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Forestry provides students with an introduction to the technical and scientific knowledge related to the field of forestry and forest management. This set of classes satisfies the requirements for an AS degree and also meets the lower division requirements at Oregon State University (OSU) for a Bachelor of Science in Forestry.
Students in the operations option focus on the business and timber harvesting side of forestry. Students learn how to actively manage lands with economic efficiency and with evolving markets and policy to provide timber and fiber for the nation. To achieve program goals, the curriculum includes a traditional forestry foundation with courses in forest biology, economics, management and operations.
Check out the Forestry/Natural Resources program website!
The forestry field is projected to have many career opportunities coming up in the next decade as many forestry and natural resources professionals retire in the next few years. Students who enjoy working outdoors and want to have a career that focuses on managing our valuable forest lands to conserve and protect resources as well as produce valuable products for society should consider this degree.
Students must complete a minimum of 99 credit hours with a cumulative Grade Point Average (GPA) of 2.0 or better. All courses must be completed with a grade of 'C' or better. Twenty-four (24) credits must be completed at Southwestern before the AS degree is awarded.
Courses that are developmental in nature, (designed to prepare students for college transfer courses), are not applicable to this degree.
Complete the graduation application process one term prior to the term of completion (e.g., spring term graduates must apply during winter term).
Students are required to take the following courses prior to the program courses, depending on students' college placement information. See advisor for details:
|CIS90||Computer Basics (or demonstrate proficiency)||2|
|MTH95||Intermediate Algebra (or placement in higher math course)||4|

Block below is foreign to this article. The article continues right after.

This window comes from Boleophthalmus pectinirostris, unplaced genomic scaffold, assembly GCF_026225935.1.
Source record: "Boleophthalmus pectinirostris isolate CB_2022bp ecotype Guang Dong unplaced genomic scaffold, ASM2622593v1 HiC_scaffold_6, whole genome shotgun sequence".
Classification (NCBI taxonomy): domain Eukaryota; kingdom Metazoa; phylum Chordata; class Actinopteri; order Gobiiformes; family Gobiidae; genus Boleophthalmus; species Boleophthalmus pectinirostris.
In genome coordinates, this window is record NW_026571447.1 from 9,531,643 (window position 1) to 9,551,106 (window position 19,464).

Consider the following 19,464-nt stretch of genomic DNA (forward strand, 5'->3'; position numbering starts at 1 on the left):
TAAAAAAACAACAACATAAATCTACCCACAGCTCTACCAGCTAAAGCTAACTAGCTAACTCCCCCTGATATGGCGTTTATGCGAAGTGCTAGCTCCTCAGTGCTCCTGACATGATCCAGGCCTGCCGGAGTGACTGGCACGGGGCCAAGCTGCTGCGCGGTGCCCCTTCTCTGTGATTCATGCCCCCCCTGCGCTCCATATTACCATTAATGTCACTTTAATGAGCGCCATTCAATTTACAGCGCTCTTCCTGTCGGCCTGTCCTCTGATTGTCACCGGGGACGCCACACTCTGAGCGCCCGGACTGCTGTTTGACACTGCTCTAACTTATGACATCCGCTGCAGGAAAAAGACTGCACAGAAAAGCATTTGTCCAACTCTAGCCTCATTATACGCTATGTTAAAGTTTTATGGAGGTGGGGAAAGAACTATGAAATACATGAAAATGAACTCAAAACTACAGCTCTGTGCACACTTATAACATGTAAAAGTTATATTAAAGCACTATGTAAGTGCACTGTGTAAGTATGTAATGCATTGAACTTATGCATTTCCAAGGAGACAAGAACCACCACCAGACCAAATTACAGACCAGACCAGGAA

|WR90R||Academic Literacy (or placement in higher writing course)||4|
|BA250||Small Business Management Entrepreneurship||3|
|CHEM221||General Chemistry I||5|
|ENV235||Introduction to Soil Science||4|
|Introduction to Forestry
or Watershed Processes
|PE231||Wellness for Life||3|
|BA212||Principles of Accounting II||4|
|GEOG265||Intro to Geographical Info Systems||3|
|MTH243||Intro to Probability and Statistics Statistics||4|
|BA213||Principles of Accounting III Managerial Accounting||4|
|Specific Elective 1||3|
|PH201||Gen Physics I: Mechanics||5|
|F222A||Elementary Forest Surveying||4|
|Specific Elective 2||3|
|Calculus for Bus and Soc Science I
or Calculus I Differential Calculus
|SP111||Fundamentals of Public Speaking||3|
|Specific Elective 3||3|
|Specific Elective 4||3|
Literature and the Arts - Specific Elective options: ENG104 Introduction to Literature Fiction, ENG105 Introduction to Literature Drama, ENG106 Introduction to Literature Poetry, ENG107 World Literature, ENG107H World Literature w/Honors, ENG108 World Literature, ENG201 Shakespeare, ENG204 Survey of English Literature,ENG205 Survey of English Literature, ENG206 Survey of English Literature, MUS201 Intro to Music and its Literature, ART101 Art Appreciation, ART204 History of Western Art: Introduction to Art History, ART205 History of Western Art: Introduction to Art History, or ART206 History of Western Art: Introduction to Art History.
Western Culture - Specific Elective options: PHL102 Ethics, MUS201 Intro to Music and its Literature, ENG201 Shakespeare, ENG204 Survey of English Literature, ENG205 Survey of English Literature, ENG206 Survey of English Literature, ART204 History of Western Art: Introduction to Art History, ART205 History of Western Art: Introduction to Art History, or ART206 History of Western Art: Introduction to Art History.
Program Student Learning Outcomes
Upon successful completion of this program, the student will be able to:
- Integrate technical field skills with analytical skills to identify important forest management challenges and identify potential solutions for these problems.
- Explain and discuss important current issues, and social and political components of forest management in the United States and other countries.
- Demonstrate basic skills in forest surveying, recreation management, soil science, remote sensing, geographic information systems, and spreadsheet applications.
- Identify important tree species in the Pacific Northwest.